Polyphase Circuits – More than one phase supply is called polyphase supply. If number of armature windings are used in the alternator, then this is called a polyphase alternator. The angle of displacement can be determined by the formula

Electrical displacement = Advantages of polyphase over single phase supply–
(i) The rating of a given machines increases with the increase in no. of phase. In case of three phase supply the rating of  3 phase motor will be nearly 1-5 times the output of single phase motor of same size.
(ii) For same ra ting the power factor of polyphase motor is higher than single phase motor
(iii) The efficiency of single phase motor is higher than polyphase motor.
(iv) In case of polyphase motors a revolving field is set up but in case of single phase motors there is no self starting.
(v) Polyphase system is more dependable than single phase system.
(vi) Parallel operation of 3 phase alternator is simple as compared to single phase alternator
(vii) The voltage regulation is less in polyphase system than single phase system
(viii) Polyphase motors are smooth in running than single phase motors.

Comparison between star and Delta connection
(i) In star connection similar ends are joined together where as in delta connection dissimilar ends are joined together.
(ii) In case of star connection, line voltage is √3 phase voltage whereas in case of delta connection line voltage is equal to phase voltage.

(iii) In case of star connection line current is equal to phase current whereas in delta connection line current is equal √3 phase current.
(iv) In case of star connection it is possible to carry the neutral wire to the load whereas in delta connection it is not possible.
(v) All distribution transformers are Delta/Star connected whereas power transformer are Delta/Delta connected.

(1) The generation of A.C. is found to be economical than that of D.C.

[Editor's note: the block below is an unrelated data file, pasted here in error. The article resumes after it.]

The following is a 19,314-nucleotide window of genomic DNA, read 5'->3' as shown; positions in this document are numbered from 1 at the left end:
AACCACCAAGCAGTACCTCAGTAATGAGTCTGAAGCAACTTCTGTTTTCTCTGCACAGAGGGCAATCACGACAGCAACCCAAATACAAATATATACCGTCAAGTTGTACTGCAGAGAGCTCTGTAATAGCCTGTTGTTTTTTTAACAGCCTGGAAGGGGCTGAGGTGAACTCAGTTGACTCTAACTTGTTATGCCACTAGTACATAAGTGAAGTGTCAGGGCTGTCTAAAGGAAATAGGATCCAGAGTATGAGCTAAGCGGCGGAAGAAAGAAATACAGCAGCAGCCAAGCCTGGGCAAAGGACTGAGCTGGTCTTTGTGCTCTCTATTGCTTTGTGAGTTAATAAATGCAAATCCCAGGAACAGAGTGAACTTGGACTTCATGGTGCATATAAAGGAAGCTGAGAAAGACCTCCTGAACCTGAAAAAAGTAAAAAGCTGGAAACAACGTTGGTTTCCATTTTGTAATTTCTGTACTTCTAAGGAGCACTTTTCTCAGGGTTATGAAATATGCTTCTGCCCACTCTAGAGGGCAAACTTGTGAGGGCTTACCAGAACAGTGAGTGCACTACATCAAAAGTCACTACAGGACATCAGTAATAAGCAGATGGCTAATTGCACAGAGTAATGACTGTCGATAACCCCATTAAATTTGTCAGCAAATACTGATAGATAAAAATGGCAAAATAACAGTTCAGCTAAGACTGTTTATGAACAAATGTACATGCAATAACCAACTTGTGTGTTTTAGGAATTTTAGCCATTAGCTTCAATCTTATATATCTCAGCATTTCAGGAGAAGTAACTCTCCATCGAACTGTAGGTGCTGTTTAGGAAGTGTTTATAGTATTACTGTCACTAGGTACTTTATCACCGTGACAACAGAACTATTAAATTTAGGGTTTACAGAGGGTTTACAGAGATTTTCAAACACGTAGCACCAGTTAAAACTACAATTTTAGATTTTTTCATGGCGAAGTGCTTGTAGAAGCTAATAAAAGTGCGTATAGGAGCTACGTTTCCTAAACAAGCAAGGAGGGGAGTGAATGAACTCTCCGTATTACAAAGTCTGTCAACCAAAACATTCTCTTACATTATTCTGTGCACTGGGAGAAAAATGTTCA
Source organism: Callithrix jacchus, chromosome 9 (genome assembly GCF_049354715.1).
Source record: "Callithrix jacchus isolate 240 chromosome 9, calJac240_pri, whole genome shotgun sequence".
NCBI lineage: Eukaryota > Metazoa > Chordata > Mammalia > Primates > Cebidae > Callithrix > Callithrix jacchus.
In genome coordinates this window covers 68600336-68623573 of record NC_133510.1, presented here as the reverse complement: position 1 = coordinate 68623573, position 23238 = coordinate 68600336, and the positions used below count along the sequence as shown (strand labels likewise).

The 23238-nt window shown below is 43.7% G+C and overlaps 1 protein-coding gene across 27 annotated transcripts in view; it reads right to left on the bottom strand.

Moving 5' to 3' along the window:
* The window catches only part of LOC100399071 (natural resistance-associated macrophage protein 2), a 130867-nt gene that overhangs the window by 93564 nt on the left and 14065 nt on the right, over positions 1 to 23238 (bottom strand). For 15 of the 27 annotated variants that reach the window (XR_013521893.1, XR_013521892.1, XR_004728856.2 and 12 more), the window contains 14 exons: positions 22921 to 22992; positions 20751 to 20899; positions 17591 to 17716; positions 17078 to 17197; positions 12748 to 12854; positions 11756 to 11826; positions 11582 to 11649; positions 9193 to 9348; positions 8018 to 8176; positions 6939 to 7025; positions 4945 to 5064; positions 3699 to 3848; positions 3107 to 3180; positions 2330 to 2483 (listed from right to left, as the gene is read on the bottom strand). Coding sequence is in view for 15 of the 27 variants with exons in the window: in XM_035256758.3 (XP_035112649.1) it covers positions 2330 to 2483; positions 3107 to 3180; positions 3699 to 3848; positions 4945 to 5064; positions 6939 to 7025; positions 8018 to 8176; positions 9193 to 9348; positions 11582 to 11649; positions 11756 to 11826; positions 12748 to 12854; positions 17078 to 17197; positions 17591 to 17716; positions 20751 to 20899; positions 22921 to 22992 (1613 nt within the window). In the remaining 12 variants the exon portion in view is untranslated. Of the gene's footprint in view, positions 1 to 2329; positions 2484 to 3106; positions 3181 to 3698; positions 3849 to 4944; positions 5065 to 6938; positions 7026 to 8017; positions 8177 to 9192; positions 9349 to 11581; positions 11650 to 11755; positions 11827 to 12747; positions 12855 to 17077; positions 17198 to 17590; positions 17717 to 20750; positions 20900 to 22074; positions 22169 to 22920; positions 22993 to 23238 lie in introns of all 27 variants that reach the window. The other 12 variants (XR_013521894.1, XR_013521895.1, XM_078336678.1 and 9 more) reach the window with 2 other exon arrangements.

(2) The alternating voltage can be easily stepped up or stepped down by using a transformer.
(3) The alternating current can be regulated by using a choke coil without any significant wastage o electrical energy.
(4) The alternating voltage can be transmitted to distant places with only a very small loss in a.c. power.
(5) Further a.c. can be easily converted into d.c. by using rectifiers.

(1) The a.c. supply is mor e suidical and dangerous then d.c. in terms of shock received due to them.
(2) The alternating current always flows on the outer layer of the wire. It is called single thick wire used for d.c. the specially designed wire consisting of a number of thin wire is used.
(3) The alternating current can not be used in electrolytic processes such as electroplating, electrotyping etc.

The document Alternating Current Circuit | Electrical Engineering SSC JE (Technical) - Electrical Engineering (EE) is a part of the Electrical Engineering (EE) Course Electrical Engineering SSC JE (Technical).
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## Electrical Engineering SSC JE (Technical)

2 videos|75 docs|40 tests

## Electrical Engineering SSC JE (Technical)

2 videos|75 docs|40 tests